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When the 65 million who live in India’s slums are counted

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The graph illustrates the 30 largest slum populations in India, using the new Census 2011 data. The scale is logarithmic - not proportional, else showing the largest metros would reduce the smaller cities to being unreadable - so as to better display the trend of growing slum populations in urban centres whose total populations are less than a million (like Guntur and Malegaon) and up to two million (like Kota, Gwalior, Srinagar, Raipur, Jabalpur and Meerut).

The graph illustrates the 30 largest slum populations in India, using the new Census 2011 data. The scale is logarithmic – not proportional, else showing the largest metros would reduce the smaller cities to being unreadable – so as to better display the trend of growing slum populations in urban centres whose total populations are less than a million (like Guntur and Malegaon) and up to two million (like Kota, Gwalior, Srinagar, Raipur, Jabalpur and Meerut).

We have now one important basis to consider carefully the consequences of the macro-economics of GDP growth and all the programmes to encourage such ‘growth’.

In 2011, 65.49 million Indians lived in slums in our cities and towns (the number was 52 million when recorded in Census 2001). It is important not to allow the immensity of our population numbers (1,250 million now in 2013) to diminish this extraordinary and disgraceful number in any way.

The 65 million who live in slums are all together a population equivalent to the populations of Thailand or France or Britain. This is also larger than the populations of Italy or Burma, South Africa or South Korea.

In Census 2001 the total number of towns that reported slums was 1,743. In Census 2011 the total number of towns and cities that reported slums was 2,613 out of 4,041 ‘statutory’ towns and cities. Here is the guideline for classifying types of slum settlements from Census 2011:

1. All notified areas in a town or city notified as ‘slum’ by state, union territories’ administrations or local government under any act including a ‘slum act’ may be considered notified slums (22.5 million live in notified slums).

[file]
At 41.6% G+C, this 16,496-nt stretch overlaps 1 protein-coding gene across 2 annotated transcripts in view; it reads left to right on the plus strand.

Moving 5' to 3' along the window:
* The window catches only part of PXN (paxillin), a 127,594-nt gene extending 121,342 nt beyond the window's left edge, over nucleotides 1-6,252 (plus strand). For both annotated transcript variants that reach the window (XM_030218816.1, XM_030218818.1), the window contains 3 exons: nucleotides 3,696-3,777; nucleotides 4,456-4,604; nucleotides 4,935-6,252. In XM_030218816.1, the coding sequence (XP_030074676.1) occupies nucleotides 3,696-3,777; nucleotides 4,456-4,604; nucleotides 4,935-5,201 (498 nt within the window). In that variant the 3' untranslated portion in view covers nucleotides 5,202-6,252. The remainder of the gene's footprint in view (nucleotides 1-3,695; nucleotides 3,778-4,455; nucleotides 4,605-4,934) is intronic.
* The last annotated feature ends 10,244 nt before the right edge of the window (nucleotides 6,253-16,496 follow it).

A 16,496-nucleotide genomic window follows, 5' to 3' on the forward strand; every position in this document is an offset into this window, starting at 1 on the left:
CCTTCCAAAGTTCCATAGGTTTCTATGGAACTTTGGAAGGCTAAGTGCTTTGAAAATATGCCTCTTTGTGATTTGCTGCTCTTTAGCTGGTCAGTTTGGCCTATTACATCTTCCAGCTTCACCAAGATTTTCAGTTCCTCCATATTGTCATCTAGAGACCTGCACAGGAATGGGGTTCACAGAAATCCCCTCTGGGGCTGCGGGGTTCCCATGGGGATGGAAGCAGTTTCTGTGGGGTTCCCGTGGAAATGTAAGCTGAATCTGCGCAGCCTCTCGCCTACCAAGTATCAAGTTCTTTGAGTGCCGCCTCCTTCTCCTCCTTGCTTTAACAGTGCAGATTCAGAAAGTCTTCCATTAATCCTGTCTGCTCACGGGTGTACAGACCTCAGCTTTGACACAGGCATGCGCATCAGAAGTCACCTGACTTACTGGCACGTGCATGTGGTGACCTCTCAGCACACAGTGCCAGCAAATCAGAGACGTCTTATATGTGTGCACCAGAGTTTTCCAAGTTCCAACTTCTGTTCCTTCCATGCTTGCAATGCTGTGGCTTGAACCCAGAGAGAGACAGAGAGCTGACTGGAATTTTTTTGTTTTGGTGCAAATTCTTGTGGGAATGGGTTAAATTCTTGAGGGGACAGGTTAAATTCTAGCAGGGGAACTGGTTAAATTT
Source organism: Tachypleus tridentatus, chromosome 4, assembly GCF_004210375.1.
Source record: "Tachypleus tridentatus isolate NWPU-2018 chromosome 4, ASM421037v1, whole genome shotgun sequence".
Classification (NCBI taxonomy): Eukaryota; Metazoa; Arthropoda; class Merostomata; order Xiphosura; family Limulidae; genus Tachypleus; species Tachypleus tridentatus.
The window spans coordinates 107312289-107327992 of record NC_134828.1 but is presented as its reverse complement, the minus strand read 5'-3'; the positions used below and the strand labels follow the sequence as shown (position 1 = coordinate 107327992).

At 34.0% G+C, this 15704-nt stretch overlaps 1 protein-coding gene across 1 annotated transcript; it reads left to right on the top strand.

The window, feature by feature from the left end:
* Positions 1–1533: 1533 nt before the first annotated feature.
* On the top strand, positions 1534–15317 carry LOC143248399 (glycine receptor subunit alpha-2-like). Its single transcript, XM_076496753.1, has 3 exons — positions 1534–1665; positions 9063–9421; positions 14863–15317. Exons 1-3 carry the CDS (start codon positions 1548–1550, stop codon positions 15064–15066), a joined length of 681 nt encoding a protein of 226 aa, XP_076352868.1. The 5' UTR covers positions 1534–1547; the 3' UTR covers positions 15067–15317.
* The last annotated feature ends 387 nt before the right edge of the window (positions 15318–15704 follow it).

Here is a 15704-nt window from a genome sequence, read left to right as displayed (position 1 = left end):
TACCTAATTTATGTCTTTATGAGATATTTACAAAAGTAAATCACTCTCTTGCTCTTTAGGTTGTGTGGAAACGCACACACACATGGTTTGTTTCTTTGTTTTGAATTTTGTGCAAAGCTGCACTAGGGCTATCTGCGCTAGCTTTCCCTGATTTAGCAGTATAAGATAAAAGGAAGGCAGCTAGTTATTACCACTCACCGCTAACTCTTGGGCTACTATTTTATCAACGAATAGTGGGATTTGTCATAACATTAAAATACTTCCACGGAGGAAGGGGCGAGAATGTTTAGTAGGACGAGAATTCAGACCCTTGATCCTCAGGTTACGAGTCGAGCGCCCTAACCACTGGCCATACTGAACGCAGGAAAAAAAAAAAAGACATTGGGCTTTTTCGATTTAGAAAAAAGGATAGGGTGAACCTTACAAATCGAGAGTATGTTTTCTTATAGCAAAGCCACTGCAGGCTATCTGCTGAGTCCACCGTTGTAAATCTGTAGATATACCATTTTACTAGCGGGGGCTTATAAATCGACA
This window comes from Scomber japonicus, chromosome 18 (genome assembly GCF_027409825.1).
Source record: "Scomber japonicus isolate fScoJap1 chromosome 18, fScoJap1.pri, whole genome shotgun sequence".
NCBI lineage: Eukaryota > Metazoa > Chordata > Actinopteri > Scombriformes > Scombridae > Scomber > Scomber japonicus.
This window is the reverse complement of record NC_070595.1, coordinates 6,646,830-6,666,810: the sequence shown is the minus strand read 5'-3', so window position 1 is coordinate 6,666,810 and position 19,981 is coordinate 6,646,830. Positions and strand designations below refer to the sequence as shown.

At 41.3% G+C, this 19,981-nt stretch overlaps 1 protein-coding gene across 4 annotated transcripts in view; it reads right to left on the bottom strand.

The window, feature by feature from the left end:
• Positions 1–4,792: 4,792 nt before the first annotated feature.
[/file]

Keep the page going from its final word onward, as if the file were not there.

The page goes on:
2. All areas recognised as ‘slum’ by state, union territories administration or local government, housing and slum boards, which may have not been formally notified as slum under any act may be considered as recognised slums (20.1 million live in recognised slums).
3. A compact area of at least 300 population or about 60-70 households of poorly built congested tenements, in unhygienic environment usually with inadequate infrastructure and lacking in proper sanitary and drinking water facilities. Such areas should be identified personally by the ‘charge officer’ and also inspected by an officer nominated by the Directorate of Census Operations. This fact must be duly recorded in the charge register. Such areas may be considered as identified slums (22.8 million live in identified slums).

[You can get the Primary Census Abstract for slum populations 2011 here as an xls file. There is a very informative presentation on the data available here as a pdf. Consult the primary pages on Census 2011 – India’s 2011 Census a population turning point, India’s 2011 Census the states and their prime numbers and The data vault of the 2011 Census.]

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  1. […] racing inequality. For more on the subject see ‘The big money in India’s cities’, ‘When the 65 million who live in India’s slums are counted’, and ‘Why India is ruled for its […]

  2. […] rapidly and the consequences of such growth includes cities that are more difficult to live in (see “When the 65 million who live in India’s slums are counted”). But the trend tells us that in 2015 the population of urban West Bengal will cross 30 million, […]


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